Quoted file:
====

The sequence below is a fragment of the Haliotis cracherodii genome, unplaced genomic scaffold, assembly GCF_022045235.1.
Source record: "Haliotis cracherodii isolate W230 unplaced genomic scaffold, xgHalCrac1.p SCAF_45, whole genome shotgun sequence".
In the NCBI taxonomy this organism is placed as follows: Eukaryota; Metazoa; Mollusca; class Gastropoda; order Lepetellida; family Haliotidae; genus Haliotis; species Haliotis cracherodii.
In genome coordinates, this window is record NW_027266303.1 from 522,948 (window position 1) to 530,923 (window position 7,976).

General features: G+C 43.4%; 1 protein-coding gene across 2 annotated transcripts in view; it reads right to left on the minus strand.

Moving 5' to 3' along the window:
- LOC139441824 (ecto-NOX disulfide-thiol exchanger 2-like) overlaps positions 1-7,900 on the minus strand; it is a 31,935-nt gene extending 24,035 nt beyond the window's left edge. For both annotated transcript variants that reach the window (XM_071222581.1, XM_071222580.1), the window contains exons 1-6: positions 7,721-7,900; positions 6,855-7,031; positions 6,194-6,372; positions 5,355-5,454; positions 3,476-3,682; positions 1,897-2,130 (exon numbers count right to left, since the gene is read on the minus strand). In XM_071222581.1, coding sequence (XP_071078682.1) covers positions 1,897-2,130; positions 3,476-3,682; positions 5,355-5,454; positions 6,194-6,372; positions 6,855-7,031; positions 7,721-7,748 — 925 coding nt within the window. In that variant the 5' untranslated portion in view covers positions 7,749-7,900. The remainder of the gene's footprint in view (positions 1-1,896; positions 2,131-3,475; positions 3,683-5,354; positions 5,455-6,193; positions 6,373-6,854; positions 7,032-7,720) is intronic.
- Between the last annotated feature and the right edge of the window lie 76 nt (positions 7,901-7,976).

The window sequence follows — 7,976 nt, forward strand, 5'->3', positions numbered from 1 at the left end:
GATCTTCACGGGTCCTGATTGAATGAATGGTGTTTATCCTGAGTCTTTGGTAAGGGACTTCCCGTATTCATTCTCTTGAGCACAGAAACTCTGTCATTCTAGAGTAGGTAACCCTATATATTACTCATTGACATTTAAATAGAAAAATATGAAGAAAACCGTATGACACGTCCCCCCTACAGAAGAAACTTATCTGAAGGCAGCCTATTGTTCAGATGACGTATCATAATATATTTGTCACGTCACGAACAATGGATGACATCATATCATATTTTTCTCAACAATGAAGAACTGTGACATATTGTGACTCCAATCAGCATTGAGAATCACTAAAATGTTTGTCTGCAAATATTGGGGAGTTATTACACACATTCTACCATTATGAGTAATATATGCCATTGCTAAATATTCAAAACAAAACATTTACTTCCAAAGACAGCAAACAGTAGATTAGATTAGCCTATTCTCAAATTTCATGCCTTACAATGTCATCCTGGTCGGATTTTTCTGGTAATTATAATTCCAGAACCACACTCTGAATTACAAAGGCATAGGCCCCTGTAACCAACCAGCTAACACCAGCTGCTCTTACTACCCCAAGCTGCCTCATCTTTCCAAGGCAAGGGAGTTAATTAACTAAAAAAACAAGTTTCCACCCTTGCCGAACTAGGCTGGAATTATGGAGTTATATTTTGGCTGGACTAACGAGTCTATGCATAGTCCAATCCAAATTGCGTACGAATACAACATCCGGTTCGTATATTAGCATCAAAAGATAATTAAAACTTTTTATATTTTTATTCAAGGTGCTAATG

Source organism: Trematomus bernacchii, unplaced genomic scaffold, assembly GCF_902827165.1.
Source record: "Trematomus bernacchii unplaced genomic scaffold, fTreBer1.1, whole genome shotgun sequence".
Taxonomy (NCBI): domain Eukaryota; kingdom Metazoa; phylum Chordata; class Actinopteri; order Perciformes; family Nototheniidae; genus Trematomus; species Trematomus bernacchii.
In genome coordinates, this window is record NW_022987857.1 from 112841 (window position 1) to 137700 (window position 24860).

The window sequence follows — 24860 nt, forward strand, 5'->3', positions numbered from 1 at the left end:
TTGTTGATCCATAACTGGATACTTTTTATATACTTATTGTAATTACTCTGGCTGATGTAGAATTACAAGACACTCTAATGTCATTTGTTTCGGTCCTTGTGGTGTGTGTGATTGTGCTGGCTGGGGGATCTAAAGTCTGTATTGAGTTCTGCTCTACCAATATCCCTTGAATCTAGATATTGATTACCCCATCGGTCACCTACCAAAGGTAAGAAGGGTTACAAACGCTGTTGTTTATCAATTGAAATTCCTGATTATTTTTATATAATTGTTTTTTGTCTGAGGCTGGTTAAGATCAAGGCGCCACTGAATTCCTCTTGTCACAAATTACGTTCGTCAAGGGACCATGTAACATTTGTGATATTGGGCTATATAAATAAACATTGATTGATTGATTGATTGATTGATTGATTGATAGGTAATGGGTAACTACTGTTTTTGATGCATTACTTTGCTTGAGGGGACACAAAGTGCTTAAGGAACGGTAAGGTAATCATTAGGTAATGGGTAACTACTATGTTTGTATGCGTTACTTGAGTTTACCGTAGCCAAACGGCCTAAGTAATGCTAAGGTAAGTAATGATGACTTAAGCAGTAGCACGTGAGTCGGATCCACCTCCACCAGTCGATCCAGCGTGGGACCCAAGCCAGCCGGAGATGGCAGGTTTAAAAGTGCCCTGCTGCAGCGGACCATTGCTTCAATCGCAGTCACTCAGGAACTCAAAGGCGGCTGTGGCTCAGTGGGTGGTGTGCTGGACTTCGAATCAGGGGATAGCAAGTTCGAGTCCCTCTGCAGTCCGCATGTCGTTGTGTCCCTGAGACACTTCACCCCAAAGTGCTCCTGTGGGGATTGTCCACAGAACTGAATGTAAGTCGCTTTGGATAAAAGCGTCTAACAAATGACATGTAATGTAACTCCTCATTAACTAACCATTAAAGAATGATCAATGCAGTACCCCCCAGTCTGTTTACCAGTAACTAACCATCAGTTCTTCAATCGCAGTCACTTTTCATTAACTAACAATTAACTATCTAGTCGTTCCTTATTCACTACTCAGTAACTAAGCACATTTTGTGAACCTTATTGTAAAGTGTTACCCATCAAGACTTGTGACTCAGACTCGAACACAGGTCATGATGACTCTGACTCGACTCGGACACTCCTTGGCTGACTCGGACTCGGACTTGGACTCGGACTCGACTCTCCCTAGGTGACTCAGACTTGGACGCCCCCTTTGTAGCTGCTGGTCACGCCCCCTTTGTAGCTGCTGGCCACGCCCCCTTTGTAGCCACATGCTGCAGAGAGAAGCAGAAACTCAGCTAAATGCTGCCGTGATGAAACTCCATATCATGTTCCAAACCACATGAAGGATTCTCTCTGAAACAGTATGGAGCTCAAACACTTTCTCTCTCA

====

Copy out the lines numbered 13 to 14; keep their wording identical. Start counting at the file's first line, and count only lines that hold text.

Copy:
Taxonomy (NCBI): domain Eukaryota; kingdom Metazoa; phylum Chordata; class Actinopteri; order Perciformes; family Nototheniidae; genus Trematomus; species Trematomus bernacchii.
In genome coordinates, this window is record NW_022987857.1 from 112841 (window position 1) to 137700 (window position 24860).